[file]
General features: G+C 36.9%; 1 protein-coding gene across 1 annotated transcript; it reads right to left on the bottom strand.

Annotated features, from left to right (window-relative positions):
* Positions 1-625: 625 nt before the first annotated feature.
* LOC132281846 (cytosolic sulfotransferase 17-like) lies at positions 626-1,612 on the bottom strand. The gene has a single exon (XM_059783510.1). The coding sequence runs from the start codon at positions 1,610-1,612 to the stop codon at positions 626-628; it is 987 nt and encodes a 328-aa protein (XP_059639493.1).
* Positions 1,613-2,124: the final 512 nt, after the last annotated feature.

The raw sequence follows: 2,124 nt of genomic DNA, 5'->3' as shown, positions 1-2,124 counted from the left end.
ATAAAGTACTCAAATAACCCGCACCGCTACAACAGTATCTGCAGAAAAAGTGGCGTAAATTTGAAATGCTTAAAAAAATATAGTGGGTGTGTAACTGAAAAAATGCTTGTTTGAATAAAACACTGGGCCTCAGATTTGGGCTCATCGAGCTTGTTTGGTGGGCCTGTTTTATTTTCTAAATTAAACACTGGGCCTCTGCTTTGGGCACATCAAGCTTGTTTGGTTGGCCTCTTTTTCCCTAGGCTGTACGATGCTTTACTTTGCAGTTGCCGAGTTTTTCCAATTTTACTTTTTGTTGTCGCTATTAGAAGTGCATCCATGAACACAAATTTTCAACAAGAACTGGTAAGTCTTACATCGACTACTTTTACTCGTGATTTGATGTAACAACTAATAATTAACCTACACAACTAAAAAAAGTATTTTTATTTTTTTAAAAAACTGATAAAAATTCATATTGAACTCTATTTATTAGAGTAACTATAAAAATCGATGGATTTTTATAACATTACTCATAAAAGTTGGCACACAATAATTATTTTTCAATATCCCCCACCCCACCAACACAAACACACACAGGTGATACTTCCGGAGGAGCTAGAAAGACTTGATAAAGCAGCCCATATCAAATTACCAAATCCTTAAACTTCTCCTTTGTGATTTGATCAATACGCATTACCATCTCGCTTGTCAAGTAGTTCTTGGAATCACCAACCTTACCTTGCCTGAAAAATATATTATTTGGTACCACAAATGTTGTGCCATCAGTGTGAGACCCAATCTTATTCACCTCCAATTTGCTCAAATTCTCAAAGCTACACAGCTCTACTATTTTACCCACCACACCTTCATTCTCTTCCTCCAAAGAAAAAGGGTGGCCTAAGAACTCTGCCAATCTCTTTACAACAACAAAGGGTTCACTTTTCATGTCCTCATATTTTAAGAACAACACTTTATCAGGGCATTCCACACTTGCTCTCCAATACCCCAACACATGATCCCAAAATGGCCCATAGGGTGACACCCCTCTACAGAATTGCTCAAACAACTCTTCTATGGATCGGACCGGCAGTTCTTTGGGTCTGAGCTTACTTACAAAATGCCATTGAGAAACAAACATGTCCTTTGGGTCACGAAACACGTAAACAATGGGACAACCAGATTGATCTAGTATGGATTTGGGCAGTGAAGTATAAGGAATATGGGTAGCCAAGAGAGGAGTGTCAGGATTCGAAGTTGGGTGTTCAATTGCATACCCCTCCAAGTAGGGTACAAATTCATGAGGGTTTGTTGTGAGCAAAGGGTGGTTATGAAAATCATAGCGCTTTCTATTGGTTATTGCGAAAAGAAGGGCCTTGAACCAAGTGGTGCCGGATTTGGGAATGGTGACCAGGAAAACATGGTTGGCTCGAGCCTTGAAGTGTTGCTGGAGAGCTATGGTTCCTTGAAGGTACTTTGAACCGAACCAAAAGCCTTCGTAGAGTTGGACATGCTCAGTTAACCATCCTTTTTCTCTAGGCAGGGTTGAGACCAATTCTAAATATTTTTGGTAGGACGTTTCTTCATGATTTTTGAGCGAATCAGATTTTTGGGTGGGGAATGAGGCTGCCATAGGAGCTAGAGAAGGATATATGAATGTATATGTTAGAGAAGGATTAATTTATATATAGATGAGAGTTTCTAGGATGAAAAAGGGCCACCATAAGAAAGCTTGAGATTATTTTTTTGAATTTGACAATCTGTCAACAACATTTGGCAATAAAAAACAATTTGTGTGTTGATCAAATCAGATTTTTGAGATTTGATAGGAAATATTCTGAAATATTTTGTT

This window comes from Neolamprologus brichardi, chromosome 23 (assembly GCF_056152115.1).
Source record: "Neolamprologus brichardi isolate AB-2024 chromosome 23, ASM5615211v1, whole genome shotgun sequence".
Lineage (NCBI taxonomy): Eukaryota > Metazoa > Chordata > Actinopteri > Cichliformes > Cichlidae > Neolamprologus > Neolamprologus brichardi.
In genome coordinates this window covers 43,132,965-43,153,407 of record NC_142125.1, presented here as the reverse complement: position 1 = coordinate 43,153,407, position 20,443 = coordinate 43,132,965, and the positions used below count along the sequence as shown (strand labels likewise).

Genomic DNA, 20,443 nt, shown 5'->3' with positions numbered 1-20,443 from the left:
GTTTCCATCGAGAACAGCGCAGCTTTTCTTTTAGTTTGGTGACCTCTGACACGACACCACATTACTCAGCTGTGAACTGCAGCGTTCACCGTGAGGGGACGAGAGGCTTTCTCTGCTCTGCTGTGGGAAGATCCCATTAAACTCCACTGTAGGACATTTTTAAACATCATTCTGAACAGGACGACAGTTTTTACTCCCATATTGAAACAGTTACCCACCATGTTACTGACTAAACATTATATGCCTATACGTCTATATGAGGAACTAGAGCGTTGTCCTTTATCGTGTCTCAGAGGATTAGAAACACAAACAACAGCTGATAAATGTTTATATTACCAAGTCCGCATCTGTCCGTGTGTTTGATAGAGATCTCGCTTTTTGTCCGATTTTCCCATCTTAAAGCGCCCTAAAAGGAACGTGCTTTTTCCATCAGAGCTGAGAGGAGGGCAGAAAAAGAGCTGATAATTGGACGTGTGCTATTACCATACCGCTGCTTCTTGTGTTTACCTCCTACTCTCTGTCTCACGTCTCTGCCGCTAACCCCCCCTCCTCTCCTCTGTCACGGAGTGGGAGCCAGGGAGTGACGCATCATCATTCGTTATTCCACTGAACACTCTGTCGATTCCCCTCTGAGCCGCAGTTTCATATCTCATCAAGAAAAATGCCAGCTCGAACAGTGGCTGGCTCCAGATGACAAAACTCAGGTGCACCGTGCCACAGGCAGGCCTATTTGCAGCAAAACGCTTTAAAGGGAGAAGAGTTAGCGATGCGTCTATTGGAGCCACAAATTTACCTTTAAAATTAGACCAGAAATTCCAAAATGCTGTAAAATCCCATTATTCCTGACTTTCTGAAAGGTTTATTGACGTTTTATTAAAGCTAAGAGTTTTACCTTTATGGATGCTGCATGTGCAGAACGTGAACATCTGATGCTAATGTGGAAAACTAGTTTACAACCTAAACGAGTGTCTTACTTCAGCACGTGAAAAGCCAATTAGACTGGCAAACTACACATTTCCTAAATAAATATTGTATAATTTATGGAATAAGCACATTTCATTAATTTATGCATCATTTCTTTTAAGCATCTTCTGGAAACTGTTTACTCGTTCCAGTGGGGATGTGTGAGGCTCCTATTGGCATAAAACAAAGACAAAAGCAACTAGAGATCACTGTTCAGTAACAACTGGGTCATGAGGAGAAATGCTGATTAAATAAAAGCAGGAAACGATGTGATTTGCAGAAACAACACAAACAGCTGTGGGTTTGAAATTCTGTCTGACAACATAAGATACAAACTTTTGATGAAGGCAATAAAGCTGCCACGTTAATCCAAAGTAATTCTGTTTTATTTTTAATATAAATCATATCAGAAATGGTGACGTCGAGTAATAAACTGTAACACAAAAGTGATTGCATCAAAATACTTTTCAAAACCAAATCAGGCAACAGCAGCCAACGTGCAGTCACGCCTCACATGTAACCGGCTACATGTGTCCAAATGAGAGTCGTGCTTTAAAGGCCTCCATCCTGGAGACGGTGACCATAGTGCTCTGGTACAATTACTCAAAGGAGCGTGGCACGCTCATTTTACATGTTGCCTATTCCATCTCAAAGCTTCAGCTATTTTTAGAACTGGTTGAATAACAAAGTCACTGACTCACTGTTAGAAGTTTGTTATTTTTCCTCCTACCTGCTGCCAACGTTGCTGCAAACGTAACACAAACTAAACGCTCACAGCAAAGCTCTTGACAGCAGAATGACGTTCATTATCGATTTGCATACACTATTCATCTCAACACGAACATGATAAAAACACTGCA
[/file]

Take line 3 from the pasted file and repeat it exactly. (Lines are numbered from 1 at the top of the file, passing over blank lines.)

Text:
* Positions 1-625: 625 nt before the first annotated feature.